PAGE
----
Army hits goals, but re­cruits drop; de­layed en­try falls to his­toric low

The Washington Times Weekly - - National - By Sara A. Carter

A top Army of­fi­cial said that al­though the ser­vice has met its over­all goals for re­cruit­ment this fis­cal year, the process has been dif­fi­cult and the num­ber of ad­vance re­cruits for next year is at his­toric lows.

Gen. William S. Wal­lace, head of the Army’s Train­ing and Doc­trine Com­mand at Fort Mon­roe, Va., told re­porters at the Pen­tagon on Oct. 31 that the Army’s de­layed-en­try pro­gram — geared mainly to al­low high school stu­dents older than 17 to fin­ish their de­gree while gain­ing rank — is at 7,000 re­cruits.

“Seven thou­sand de­layed en­try is his­tor­i­cally the low­est de­layed-en­try pool that we’ve had [. . . ] since the start of the vol­un­teer Army,” Gen. Wal­lace said. “So that is of con­cern to us be­cause the de­layed-en­try pro­gram gives us guar­an­teed en­lis­tees to meet our goal through­out the year.”

Gen. Wal­lace said that de­spite the drop in re­cruit­ment lev­els, the U.S. Army reached its over­all goal for the 2006-07 fis­cal year with 80,410 new sol­diers.

Last year, the Army re­cruited al­most 11,000 new sol­diers through the de­layed-en­try pro­gram. In 2005, those re­cruit­ment num­bers were at 9,600, Gen. Wal­lace added.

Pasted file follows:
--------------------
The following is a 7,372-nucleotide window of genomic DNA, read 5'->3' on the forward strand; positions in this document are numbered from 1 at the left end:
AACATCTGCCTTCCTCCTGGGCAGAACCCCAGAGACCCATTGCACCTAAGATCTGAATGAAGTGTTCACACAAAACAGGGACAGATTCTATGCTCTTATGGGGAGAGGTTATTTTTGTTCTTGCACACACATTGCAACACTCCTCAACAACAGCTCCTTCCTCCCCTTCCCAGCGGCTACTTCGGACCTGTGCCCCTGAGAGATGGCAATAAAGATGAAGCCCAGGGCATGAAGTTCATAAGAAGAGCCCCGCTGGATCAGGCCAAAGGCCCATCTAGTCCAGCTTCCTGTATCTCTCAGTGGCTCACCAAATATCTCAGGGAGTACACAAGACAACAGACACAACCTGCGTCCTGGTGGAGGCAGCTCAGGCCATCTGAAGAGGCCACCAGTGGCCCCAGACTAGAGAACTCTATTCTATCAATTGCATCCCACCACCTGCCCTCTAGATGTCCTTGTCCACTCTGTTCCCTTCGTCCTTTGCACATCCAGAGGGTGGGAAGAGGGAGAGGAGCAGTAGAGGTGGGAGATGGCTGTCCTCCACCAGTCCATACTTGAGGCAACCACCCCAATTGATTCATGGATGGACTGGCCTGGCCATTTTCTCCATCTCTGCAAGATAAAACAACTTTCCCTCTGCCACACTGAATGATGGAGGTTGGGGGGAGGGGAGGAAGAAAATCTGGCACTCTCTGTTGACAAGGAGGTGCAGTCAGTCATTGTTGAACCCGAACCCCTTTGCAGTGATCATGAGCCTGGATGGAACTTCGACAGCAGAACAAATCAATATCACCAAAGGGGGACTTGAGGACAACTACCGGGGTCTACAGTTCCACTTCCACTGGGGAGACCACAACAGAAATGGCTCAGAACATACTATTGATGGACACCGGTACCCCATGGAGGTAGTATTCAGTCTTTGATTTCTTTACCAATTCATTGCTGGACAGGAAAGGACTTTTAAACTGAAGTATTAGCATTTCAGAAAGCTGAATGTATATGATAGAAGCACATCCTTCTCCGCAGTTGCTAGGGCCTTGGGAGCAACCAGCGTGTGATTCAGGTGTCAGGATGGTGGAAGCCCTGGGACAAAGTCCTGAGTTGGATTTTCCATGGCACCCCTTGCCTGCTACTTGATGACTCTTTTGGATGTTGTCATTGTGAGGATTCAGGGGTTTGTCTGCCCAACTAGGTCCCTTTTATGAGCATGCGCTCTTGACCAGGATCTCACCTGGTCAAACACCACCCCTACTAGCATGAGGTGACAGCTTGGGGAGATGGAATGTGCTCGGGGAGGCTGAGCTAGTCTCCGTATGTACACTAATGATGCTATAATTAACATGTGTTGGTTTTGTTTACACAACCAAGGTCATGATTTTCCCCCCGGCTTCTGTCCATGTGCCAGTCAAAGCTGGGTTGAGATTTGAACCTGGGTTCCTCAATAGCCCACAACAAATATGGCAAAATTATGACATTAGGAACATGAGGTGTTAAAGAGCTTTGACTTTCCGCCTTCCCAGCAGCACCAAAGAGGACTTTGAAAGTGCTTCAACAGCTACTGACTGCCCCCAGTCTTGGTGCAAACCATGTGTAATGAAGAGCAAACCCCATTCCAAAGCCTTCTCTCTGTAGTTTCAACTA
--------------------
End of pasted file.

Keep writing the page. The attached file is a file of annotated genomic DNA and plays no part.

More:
“That’s not to sug­gest we won’t meet our goals, but it’s go­ing to be an­other tough re­cruit­ing year,” he said. “We’re up to task, I be­lieve, with the con­tin­ued sup­port of Congress and the in­cen­tives.”

Af­ter hav­ing met its goals, the Army stopped count­ing re­cruits on Sept. 29, two weeks later than it did last year, Gen. Wal­lace said.

Another­chal­lenge­fac­ingth­eArmy is the sig­nif­i­cant loss of cap­tains and ma­jors, many of whom have had nu­mer­ous tours of du­ties to com­bat zones and long sep­a­ra­tions from their fam­i­lies. Gen. Wal­lace called the loss num­ber among th­ese of­fi­cer ranks a se­ri­ous con­cern that his com­mand is ad­dress­ing.

This year, the short­age of cap­tains and ma­jors is re­port­edly near­ing 3,000. The Army be­gan of­fer­ing bonuses of up to $35,000 if th­ese of­fi­cer­sagree­tore­main­on­du­ty­foranad- di­tional three years. Other in­cen­tives in­clude mone­tary as­sis­tance with grad­u­ate school and an as­sign­ment of choice.

New re­cruits will face an ex­tra week of ba­sic train­ing. Be­gin­ning Nov. 2, ba­sic com­bat train­ing will ex­pand from nine to 10 weeks, in a pilot pro­gram to run un­til the end of March. Af­ter that, the Army will re­sume nine-week ba­sic com­bat train­ing for the rest of the fis­cal year. In 2009, the Army will “ex­clu­sively” adopt the 10-week ba­sic train­ing pro­gram, Gen. Wal­lace said.

Newspapers in English

Newspapers from USA

© PressReader. All rights reserved.